• Wellbeing

Online learning: recommendations for wellness

By  Dr. Terry McAdams, Director of Learning Technology, Branksome Hall Asia
22 May 2020
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Due to lockdowns and the increase of online learning, health and wellness has become a priority, yet it is often neglected. Staying indoors, a lack of fresh air, staring at screens, and sitting for long periods with poor posture is detrimental to one's physical and mental health. While schools should include activities for wellness as part of the online learning program, in many cases is not the case. I am sure that most parents are aware that their children need adequate sleep, should exercise daily, and will benefit from meditation but this article reviews the evidence.

How do you know if your child is getting enough sleep? This is a challenge because anxiety and stress can negatively affect sleep. However, there are a number of things that you can do. The UK NHS suggests that you should keep to a regular sleep schedule so make sure your child goes to bed at the same time each night. Turn off and remove your child’s electronic devices 90 minutes before their bedtime. The blue light emitted from screens negatively affects the production of melatonin and increases the production of cortisol (Walker, 2017). These two hormones balance your circadian rhythm. Your child should be getting at least 8 hours of sleep each night. In fact, the sleep foundation recommends that children (6 - 13 years) should get 9 to 11 hours of sleep and young adults (14 - 17 years) should get between 8 and 10 hours.

If your child doesn’t get enough sleep, it reduces their cognitive function and memory (Fried, 2017) because during sleep the brain sorts and organizes the information learned in the day (Doyle & Zakrajsek, 2018). Moreover, sleep shrinks brain cells, which allows toxins to be removed from the brain (Krueger, Frank, Wisor, & Roy, 2016). A review of the literature on sleep and memory shows that adequate sleep improves recall by between  20 and 40%. 

How important is exercise? The World Health Organisation (WHO) recommends that children aged 5–17 years should accumulate at least 60 minutes of moderate-to vigorous-intensity physical activity daily. In fact, they state that more than this amount provides additional health benefits.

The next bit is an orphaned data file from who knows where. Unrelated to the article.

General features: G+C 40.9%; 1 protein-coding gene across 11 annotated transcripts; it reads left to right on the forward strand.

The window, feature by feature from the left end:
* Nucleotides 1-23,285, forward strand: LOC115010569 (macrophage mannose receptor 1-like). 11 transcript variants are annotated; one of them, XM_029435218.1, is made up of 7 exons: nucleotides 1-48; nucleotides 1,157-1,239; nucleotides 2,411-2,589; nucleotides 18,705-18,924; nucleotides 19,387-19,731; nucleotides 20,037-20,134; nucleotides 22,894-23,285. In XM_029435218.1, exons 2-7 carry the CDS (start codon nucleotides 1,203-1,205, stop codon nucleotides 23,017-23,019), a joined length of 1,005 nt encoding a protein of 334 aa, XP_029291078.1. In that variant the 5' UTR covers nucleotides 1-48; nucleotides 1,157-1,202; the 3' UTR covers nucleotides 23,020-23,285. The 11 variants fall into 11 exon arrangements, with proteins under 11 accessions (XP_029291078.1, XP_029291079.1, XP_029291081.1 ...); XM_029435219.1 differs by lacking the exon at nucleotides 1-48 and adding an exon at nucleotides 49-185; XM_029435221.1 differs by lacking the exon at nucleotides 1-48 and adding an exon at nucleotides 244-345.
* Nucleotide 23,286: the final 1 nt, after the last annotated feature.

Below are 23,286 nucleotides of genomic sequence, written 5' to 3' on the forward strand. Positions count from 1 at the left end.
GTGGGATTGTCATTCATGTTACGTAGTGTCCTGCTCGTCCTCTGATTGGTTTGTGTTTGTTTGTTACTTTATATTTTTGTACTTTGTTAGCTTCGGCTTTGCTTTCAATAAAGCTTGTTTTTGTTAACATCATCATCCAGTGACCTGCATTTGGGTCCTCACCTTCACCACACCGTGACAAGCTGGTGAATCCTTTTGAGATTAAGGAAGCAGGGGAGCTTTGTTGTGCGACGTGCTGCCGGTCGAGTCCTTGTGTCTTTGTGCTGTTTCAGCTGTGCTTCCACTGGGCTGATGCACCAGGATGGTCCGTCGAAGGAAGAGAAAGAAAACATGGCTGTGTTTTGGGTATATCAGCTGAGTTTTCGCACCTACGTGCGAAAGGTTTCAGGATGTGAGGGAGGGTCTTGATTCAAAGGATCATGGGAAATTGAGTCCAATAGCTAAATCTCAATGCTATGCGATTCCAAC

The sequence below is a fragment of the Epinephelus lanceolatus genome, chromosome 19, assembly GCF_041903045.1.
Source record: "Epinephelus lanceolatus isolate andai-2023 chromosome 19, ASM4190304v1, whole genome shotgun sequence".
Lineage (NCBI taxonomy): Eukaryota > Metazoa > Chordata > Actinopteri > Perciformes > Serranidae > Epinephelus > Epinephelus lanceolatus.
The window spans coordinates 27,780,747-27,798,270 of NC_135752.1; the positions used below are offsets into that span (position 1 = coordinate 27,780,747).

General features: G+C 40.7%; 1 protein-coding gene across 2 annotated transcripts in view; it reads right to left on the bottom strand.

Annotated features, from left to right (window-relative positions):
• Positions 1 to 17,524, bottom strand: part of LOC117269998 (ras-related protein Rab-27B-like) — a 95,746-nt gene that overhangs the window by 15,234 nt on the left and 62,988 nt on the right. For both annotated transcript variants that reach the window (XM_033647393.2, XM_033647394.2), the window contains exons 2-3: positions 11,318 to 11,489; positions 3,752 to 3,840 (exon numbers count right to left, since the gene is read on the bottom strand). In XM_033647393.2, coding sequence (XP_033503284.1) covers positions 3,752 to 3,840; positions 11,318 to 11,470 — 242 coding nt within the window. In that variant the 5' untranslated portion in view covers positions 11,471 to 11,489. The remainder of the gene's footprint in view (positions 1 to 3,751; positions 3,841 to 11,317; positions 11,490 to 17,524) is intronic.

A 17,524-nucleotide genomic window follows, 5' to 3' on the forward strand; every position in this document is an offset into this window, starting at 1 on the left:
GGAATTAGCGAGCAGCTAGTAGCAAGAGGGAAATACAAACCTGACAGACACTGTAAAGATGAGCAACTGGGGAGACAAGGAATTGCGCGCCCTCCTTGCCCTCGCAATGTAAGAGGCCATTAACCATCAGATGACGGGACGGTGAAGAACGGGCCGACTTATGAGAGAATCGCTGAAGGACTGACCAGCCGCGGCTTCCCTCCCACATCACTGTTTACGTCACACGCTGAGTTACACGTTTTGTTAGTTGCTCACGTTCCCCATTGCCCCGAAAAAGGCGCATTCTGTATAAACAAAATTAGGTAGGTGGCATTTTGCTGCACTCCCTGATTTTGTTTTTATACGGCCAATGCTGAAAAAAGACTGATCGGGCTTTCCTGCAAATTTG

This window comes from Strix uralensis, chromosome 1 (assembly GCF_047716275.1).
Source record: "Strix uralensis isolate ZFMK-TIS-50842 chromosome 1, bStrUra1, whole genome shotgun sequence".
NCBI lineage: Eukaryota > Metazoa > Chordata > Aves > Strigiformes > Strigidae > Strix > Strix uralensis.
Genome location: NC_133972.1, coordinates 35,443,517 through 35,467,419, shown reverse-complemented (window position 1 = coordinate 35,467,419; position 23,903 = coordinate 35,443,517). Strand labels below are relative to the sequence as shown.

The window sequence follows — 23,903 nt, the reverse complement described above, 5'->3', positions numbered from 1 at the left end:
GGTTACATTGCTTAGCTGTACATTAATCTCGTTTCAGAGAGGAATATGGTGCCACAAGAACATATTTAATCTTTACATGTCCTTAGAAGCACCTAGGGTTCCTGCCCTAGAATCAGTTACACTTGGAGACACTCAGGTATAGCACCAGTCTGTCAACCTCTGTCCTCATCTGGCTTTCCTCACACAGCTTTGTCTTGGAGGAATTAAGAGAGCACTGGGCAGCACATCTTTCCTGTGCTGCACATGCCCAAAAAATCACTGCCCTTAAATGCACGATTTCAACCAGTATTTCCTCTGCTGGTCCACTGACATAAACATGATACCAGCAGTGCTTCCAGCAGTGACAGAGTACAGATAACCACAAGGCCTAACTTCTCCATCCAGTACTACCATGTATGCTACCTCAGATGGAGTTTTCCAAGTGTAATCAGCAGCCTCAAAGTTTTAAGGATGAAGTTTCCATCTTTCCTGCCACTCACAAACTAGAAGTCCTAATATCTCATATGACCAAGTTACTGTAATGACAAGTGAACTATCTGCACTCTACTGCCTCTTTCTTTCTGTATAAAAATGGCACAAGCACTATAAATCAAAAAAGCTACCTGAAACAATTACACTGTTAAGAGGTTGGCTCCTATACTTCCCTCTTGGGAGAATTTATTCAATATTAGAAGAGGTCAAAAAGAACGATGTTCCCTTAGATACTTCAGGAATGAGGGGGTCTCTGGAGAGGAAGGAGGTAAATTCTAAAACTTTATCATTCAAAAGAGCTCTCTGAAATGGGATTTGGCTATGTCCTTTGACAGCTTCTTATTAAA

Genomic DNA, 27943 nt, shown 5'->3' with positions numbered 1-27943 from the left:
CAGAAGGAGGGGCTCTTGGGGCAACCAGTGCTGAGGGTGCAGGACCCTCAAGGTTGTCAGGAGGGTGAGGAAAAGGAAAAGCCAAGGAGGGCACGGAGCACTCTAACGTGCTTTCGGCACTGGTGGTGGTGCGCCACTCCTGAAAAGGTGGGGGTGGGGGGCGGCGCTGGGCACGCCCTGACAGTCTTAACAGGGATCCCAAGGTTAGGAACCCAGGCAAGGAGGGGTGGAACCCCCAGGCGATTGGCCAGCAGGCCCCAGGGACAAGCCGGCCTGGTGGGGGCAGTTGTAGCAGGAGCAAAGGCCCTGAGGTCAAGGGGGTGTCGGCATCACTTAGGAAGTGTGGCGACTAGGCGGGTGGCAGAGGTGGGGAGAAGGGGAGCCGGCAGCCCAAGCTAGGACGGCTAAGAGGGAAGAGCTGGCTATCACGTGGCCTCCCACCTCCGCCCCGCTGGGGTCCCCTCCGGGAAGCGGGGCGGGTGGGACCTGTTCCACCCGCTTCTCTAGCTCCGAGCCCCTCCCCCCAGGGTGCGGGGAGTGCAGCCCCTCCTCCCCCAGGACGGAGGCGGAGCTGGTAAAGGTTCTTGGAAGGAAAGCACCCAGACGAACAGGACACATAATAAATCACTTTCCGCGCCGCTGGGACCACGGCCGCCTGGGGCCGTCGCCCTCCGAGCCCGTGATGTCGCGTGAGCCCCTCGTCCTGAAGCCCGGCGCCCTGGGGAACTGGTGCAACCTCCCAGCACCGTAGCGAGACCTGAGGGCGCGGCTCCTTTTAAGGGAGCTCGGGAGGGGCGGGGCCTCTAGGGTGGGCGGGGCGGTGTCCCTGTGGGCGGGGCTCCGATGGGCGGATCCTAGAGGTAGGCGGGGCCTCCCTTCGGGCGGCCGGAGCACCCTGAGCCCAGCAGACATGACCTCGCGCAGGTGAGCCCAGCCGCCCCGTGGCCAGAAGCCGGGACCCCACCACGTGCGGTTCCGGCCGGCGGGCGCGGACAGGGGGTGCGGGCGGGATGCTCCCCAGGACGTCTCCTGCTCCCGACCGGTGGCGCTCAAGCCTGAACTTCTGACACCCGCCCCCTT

Exercise not only improves health, it also improves brain function. Numerous studies have reported that habitual exercise is associated with improved academic performance, cognitive function, and brain activity in adolescents (Herting, & Chu, 2017). However, one recent study has shown that the timing of the exercise may also be important. Sng, Frith, & Loprinzi (2018) reported that engaging in a 15-minute bout of moderate intensity walking before a learning task was effective in influencing long-term episodic memory. Thus, it is recommended that students take breaks between lessons and spend 10-15 minutes of moderate exercise. It doesn’t matter whether this is a walk in the garden, yoga, or dancing to music, exercise will help improve long-term brain development. 

I would encourage you to meditate with your child. There are plenty of guided meditations on youTube so find one that suits you and your child. Research over the past two decades supports the claim that mindfulness meditation has benefits for physical and mental health, and cognitive performance (Tang, Hölzel, & Posner, 2015). 

The additional fatigue of sitting in live steaming lessons has been well documented. The lack of social cues, like body language and facial cues, requires an increase in concentration, and students are reporting increased learning fatigue. Now is the time for parents to ban online gaming, restrict social media access, and ensure their children sleep, exercise, and meditate. The evidence suggests that these measures will help alleviate the anxiety and stress of online learning in lockdown.

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